> aggregate calculations over Streams through offloading
> calculations to hardware accelerators.
>
> Streams allow developers to express calculations such
> that data parallelism can be efficiently exploited. Such
> calculations are prime candidates for leveraging enhanced
> data-oriented instructions on CPUs (such as SIMD
> instructions) or offloading to hardware accelerators
> (such as the SPARC Data Accelerator co-processor, further
> referred to as DAX [1]).
>
> To identify a path to improving performance and power
> efficiency, Project Trinity will explore how libraries
> like Streams can be enhanced to leverage data processing
> hardware features to execute Streams more efficiently [2].
>
> Directions for exploration include:
> - Building a streams-like library optimized for offload to
> -- hardware accelerators (such as DAX), or
> -- a GPU, or
> -- SIMD instructions;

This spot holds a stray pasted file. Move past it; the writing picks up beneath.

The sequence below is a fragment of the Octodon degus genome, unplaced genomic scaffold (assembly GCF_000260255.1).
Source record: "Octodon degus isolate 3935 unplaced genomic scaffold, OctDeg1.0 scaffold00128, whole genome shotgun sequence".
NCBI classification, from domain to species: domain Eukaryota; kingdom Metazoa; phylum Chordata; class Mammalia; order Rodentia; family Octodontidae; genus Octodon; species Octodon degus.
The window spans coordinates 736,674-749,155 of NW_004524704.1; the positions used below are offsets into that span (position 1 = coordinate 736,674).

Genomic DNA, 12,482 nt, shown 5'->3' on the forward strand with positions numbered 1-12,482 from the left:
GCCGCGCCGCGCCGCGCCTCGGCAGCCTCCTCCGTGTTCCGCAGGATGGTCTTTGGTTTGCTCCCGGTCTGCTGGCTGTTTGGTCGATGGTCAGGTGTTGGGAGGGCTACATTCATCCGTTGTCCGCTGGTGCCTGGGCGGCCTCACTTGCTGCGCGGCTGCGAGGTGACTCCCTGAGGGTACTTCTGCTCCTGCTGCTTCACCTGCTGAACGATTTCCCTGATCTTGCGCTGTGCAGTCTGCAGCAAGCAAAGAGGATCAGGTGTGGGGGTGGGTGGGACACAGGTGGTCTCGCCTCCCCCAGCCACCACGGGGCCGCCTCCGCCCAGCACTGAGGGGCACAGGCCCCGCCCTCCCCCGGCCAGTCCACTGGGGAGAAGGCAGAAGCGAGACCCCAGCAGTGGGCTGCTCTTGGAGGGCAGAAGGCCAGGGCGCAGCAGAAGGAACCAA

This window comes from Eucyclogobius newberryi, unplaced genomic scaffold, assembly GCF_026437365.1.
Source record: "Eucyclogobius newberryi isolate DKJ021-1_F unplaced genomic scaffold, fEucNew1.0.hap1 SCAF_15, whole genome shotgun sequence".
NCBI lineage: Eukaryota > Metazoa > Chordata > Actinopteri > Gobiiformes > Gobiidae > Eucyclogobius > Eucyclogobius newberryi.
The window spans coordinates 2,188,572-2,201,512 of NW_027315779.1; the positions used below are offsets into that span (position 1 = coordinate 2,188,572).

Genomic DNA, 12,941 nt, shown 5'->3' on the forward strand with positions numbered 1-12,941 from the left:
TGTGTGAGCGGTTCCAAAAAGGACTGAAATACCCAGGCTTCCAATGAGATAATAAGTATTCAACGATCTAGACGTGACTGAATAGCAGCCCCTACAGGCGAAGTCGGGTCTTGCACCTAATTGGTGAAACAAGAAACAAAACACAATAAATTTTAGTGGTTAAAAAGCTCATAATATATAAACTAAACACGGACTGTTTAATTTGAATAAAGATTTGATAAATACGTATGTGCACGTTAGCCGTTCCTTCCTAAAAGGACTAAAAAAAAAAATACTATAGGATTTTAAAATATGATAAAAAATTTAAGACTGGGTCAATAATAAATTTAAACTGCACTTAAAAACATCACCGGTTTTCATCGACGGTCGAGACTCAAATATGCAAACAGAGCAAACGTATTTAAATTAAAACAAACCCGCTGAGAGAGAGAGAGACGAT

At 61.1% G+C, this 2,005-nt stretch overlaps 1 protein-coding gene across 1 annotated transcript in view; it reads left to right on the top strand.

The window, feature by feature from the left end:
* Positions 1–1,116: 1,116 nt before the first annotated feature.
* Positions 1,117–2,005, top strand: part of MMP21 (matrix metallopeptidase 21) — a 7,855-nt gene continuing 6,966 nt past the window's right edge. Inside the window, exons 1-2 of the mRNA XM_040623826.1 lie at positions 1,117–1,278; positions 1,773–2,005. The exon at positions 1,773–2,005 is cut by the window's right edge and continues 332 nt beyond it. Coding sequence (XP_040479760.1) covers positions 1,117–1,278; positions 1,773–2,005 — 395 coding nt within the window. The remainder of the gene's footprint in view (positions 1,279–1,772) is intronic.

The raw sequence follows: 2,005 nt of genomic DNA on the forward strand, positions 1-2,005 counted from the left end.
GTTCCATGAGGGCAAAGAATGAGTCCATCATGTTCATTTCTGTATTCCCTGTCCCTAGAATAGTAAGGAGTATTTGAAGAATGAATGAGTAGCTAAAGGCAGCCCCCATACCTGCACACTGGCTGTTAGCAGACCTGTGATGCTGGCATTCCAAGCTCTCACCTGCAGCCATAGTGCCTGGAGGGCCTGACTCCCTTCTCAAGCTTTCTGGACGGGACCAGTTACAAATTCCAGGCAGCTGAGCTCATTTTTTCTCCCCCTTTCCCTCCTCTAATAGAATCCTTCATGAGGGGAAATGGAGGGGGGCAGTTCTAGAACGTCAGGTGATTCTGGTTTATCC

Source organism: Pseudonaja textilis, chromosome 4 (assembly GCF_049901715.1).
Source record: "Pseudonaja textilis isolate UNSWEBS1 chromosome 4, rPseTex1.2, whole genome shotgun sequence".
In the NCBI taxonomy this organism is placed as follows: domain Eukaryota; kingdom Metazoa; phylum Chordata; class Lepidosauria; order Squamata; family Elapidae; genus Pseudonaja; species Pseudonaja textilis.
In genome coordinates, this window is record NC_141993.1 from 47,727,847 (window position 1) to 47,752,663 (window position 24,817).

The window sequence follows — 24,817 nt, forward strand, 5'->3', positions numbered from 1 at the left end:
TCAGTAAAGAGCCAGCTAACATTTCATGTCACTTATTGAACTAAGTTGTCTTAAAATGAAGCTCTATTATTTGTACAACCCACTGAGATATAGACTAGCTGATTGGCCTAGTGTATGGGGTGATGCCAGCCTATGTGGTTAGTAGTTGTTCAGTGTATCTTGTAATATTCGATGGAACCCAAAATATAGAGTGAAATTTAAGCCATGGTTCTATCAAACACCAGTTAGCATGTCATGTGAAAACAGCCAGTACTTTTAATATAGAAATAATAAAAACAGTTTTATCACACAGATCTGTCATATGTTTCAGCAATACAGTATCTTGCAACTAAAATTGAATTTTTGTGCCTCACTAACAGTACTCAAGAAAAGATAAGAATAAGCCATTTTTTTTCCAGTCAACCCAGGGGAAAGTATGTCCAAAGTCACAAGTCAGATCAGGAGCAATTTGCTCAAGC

> - Optimizations in the Graal compiler to automatically
> transform suitable Streams pipelines, taking advantage
> of data processing hardware features;
> - Explorations with Project Valhalla to expand the
> range of effective acceleration to Streams of value types.
>
> Success will be evaluated based upon:
> (1) speedups and resource efficiency gains achieved for a
> broad range of representative streams calculations under
> offload,
> (2) ease of use of the hardware acceleration capability, and
> (3) ensuring that there is no time or space overhead for
> non-accelerated calculations.
>
> The project will host at least the following mailing list:
> - trinity-dev for development discussions and user feedback
> - trinity-design for design and specification discussions
>
> About the Lead: